In Our Oriental Heritage, volume one of Will and Ariel Durant’s The Story of Civilization—the greatest set of books nobody ever reads—Durant points out that the ancient Egyptians actually had art that evolved beyond what we know as the stereotypical Egyptian style. At point they had developed shading and perspective and more 3D looks, but those were all squashed by the priest class, which was in control of all art. As a result, Egyptian art didn’t change for centuries. Everything had to be vetted by the high priests whose primary interest is preserving their power, and this how art—and ultimately civilization—dies.
I think of this when I listen to Diversity & Comic’s yaboi Zach talk about the problem with Social Justice Warrior (SJW) comic books (most of the mainstream these days). The main problem is: they’re boring. If there’s a blond white guy, you know he’s a villain (if not the villain). If there’s a black woman, she’s a lesbian with the side of her head shaved, and probably fat. And black people are soulful saints, because you can’t show any member of a “marginalized” group having character flaws. Disney SJWed up the Mulan movie to make Mulan a superhero, which completely destroys the actual heroic aspects of the story: Overcoming her innate physical weakness (at great personal risk) to save her country and her father. She couldn’t train, obviously, because she-don’t-need-no-man is part of our High Priests’ Moral Code.
This leads tangentially to the second movie in our “Almost Free!” double-feature: the delightful action comedy, Okay Madam, which works so well because it surprises on so many levels. A boisterous lower-middle class couple wins a Free Trip to Hawaii, which they’re not going to take until their daughter throws a tantrum. Now, this could be awful. And I’ve seen some Chinese movies where it was, actually, because the husband and wife are grating and you wanna kick the kid, but somehow in these opening sequences, you end up really liking our poor little family. The wife tells her husband not to bother entering contests, for example, because he used up all his luck—meeting her. And he doesn’t disagree.
There’s an inherent lack of meanness in their antics, which makes you not regret sitting down with them for 100 minutes. Meanwhile, a group of terrorists is plotting to hijack the plane, because a long lost asset has surfaced and will be on the plane with our unlucky travelers, as well as a host of different characters.
On the plane we meet: the tough-as-nails stewardess who’s sunshine to the passengers and a drill sergeant to her crew; the goofy steward who always wanted to be a spy and imagines hearing conspiracies; the woman who would literally rather die in business class than go back to economy; the pregnant daughter-in-law who can’t stand her, but who is being shuttled to Hawaii so she can birth an American child (our birthright citizenship laws are nuts, aren’t they?); the elderly grandfather who wants to talk your ear off; the movie star traveling incognito; the teenagers who are all fans of hers; the guy with the fear of flying. And so on.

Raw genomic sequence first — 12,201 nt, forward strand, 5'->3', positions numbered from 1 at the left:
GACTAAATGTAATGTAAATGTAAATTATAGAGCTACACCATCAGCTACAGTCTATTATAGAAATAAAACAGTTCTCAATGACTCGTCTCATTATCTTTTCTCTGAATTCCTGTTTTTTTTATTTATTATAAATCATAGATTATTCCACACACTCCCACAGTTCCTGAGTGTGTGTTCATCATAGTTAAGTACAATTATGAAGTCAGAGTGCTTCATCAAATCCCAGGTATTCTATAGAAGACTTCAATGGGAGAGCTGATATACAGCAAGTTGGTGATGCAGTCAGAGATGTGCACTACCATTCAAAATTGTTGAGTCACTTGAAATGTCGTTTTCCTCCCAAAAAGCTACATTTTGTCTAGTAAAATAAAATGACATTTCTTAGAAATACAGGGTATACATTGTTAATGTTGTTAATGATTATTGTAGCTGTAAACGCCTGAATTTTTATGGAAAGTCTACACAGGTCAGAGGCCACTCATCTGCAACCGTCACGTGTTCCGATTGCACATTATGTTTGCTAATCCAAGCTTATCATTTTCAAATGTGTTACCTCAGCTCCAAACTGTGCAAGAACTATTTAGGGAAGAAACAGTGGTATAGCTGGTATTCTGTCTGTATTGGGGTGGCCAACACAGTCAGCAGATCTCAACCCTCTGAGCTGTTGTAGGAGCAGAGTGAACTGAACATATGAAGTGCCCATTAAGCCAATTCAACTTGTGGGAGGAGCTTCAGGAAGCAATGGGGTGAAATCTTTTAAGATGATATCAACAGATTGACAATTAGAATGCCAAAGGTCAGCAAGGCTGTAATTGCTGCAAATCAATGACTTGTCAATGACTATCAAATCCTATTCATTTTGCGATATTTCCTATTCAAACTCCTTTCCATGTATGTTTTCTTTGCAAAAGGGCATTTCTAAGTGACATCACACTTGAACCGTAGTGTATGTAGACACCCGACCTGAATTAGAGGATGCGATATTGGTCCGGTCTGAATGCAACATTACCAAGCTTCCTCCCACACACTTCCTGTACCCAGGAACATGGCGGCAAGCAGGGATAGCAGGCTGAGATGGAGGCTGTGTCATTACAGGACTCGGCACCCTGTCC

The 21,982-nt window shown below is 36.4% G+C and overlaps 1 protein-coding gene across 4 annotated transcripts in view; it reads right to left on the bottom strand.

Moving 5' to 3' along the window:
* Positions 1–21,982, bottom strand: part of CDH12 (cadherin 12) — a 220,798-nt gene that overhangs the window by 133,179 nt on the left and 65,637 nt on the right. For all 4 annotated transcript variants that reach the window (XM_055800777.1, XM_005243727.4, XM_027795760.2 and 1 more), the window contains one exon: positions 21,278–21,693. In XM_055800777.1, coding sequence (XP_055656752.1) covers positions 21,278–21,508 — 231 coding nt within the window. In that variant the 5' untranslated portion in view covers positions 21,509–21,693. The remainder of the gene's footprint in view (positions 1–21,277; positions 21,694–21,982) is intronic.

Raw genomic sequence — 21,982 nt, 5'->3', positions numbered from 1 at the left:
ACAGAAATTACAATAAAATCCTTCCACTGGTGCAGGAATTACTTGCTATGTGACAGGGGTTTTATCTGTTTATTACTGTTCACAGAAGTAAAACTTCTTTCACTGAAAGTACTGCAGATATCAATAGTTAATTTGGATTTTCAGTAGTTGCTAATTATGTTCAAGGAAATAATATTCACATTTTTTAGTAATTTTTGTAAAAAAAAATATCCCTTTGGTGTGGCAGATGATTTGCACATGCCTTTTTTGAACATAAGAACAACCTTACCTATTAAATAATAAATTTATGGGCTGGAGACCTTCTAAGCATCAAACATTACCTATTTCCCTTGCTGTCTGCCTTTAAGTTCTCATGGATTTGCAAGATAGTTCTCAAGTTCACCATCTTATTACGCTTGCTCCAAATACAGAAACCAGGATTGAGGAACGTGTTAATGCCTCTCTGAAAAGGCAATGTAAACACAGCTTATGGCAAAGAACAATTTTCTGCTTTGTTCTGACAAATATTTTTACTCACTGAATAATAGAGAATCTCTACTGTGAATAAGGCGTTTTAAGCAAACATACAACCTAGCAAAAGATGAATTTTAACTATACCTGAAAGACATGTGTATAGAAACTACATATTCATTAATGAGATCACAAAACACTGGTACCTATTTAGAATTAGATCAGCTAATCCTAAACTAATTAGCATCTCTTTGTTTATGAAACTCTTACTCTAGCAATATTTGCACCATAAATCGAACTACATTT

Then there are the terrorists who are searching for the agent who defected and hasn’t been seen in a decade. There’s also an agent of South Korea on the plane who’s supposed to stop the terrorists. (At some point, you almost think, well, hell, everyone’s an agent for some side or another.) We don’t know who any of the good guys are at first. And while there are some bad-asses among the terrorists, there’s the one guy who got the call late and doesn’t speak Chinese (which they’ve all agreed to speak exclusively during the mission) and who keeps blowing their cover.
You know how this stuff is supposed to play out, and yet so much of it doesn’t. Because while the characters can be played for jokes at times, they also all get their moment. They’re allowed to be something other than the butt of jokes. (The sole exception is a Korean congressman who’s constantly asking if people Know Who He Is. He’s a jackass the whole time. I’m okay with that.) Even the terrorists have a motivation that we can actually get behind: The agent they’re trying to get is the key to stopping a nuclear war. And there are numerous twists on that front as well.
But wait, there’s more!
There is a female super-agent and she has to fight seven (or eight…or nine…as one of the gags goes) men. And while she can fight and the action scenes are quite good, sometimes the men will literally just pick her up and slam her down, and she doesn’t recover from that easily. In other words, the ability to fight never obviates the massive discrepancy in weight and strength of men versus women.
I’m eliding a lot because the little twists and turns are what make the film so much fun and I was constantly struck how such a light bit of fluff is literally impossible in America. The plane would have to be apportioned by ethnicity (only one ethnicity in Korea), and each ethnicity would’ve been constrained by the allowable permitted by the SJW moral code. My advice for people wanting to see fun movies these days is learn to read subtitles.
One thing I spotted: The housewife in the movie is supposed to be about 40 (her age is point of some comedy). But I knew both that she was older and also she was hotter than they were making her out to be because they wanted her to be a little frumpy. They put her in baggy clothes and gave her the Korean version of a Karen haircut:
But in her day-to-day life, she’s actually fifty and looks like this (from a Korean tabloid):
There’s a Korean in-joke here, since the actress (Uhm Jung-hwa) is sort of a cross between Mariah Carey and Sharon Stone, having a very successful music career on the one hand, and starring in romcoms, erotic thrillers and action flix on the other. Her ability to make the naggy, parsimonious housewife thing appealing—treading that fine line between caring and domineering—is a big part of the reason this movie works.